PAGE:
Despite the appeal by health authorities for Nigerians to maintain social distancing as a measure of containing the rapid spread of coronavirus, many are yet to comply in parts of Abuja even with the current lockdown on the city and two others.
Due to the coronavirus outbreak, which has so infected over 200 in Nigeria, the federal government announced a lockdown on Ogun, the FCT and Lagos, the current epicentre of the pandemic which has killed thousands across the globe.
Apart from the lockdown, the government recommended ways to prevent one from contracting the virus such as good hygiene, frequent hand washing, and social distancing.
The World Health Organisation (WHO) also advised that one of the safeguards against the virus at the moment is that people “stay at home” and “maintain social distancing”.
The virus has infected over a million people with more than 50,000 dead across the world. In many nations, the authorities have ordered people to stay at home to curb the spread of the deadly virus.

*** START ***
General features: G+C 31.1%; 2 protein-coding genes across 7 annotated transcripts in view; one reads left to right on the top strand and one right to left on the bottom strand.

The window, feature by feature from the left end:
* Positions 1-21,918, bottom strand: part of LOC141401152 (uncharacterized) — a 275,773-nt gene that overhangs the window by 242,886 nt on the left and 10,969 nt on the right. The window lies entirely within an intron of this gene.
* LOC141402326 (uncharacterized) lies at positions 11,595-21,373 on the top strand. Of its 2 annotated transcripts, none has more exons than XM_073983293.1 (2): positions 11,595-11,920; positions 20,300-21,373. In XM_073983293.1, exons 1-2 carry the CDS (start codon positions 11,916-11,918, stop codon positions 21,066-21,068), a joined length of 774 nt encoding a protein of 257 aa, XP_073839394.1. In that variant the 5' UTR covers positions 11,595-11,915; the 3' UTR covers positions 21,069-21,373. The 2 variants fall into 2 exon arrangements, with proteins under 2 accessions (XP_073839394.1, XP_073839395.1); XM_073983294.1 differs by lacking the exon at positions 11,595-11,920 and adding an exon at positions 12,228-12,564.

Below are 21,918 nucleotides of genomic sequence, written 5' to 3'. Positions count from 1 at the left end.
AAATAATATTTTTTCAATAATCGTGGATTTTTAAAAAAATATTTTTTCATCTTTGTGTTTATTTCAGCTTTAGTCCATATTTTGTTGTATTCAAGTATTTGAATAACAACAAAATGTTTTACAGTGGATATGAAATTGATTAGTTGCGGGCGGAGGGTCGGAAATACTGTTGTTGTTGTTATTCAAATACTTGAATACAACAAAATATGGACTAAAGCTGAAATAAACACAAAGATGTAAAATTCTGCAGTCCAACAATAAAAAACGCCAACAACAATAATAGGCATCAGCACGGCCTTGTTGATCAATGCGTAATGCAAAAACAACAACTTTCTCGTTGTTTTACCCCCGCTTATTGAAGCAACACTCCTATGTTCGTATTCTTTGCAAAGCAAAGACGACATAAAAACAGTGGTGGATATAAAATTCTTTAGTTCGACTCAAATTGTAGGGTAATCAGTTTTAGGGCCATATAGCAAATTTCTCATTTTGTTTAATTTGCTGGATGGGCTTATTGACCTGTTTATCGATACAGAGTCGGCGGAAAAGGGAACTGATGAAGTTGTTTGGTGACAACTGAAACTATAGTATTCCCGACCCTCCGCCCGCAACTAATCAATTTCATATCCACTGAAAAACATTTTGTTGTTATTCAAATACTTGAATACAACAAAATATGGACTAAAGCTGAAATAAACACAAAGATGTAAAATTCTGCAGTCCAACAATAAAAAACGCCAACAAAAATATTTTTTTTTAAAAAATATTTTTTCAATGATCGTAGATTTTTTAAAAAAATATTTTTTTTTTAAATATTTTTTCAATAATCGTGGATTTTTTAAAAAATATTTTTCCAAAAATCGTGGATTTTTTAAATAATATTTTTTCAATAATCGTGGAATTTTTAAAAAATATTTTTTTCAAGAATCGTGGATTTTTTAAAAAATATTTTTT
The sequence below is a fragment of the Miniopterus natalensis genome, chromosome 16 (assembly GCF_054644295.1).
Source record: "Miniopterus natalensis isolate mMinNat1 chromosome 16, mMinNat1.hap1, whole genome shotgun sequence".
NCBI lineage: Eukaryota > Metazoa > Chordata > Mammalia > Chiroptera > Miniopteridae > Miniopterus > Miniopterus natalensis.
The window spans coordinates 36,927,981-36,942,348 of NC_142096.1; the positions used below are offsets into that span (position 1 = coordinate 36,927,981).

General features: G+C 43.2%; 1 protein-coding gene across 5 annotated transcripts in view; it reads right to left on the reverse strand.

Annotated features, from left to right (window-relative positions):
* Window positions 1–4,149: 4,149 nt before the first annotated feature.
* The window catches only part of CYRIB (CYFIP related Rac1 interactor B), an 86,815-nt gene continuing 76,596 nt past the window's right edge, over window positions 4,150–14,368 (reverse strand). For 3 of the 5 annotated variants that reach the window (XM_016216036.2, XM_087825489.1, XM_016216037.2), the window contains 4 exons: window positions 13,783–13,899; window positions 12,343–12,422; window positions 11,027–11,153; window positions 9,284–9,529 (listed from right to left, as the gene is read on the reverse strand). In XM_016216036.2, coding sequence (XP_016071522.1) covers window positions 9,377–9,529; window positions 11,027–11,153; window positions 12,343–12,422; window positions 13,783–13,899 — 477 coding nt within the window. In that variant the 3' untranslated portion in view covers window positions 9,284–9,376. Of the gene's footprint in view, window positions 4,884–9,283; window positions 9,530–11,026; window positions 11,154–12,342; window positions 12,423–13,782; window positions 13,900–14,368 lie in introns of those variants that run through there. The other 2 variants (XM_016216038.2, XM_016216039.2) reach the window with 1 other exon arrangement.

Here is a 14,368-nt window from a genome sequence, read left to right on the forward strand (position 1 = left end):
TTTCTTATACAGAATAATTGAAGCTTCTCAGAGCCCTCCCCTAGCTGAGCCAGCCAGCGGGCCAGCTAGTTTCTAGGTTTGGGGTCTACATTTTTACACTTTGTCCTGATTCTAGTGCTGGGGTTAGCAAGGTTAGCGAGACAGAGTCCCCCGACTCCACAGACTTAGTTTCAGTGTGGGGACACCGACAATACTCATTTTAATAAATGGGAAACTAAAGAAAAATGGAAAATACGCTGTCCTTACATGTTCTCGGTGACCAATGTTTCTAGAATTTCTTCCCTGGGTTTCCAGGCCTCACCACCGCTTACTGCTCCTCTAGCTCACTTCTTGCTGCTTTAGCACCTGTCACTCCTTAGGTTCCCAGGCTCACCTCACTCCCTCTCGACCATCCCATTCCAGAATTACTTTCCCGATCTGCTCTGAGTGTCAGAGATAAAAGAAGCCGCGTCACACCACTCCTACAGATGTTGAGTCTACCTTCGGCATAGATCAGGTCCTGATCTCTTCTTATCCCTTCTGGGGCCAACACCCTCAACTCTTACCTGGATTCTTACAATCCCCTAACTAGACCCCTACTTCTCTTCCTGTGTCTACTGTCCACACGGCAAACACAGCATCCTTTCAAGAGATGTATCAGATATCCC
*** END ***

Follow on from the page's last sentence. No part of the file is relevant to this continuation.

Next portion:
The federal government on April 1 relaxed the lockdown rules by announcing that only shops and stalls selling food and groceries would be allowed to open to customers in states where a lockdown was imposed, between 10:00 a.m. and 2:00 p.m. every 48 hours or less frequently.
But when reporters visited some markets and some suburbs of the FCT, they observed that the social distancing rules recommended were not being adhered to by many.
Health experts recommend at least 2 metres distance between persons to avoid the spread of the virus which is usually circulated via droplets from cough or sneezing.
Reporters also noticed that most traders neither washed their hands nor used hand sanitisers as recommended, though many residents were seen wearing face masks and hand gloves.
The open market at Mpape, a suburb of Abuja, is less than six kilometres to Maitama, the enclave of Nigeria’s rich and wealthy class.
However, the market defied the city’s lockdown order, a step to stem the spread of COVID-19.
A visit to the market on Friday between 2:30 and 3:30 pm showed that both the buyers and sellers appeared to have forgotten about the existence of coronavirus as everywhere was congested with people trying to buy and sell wares.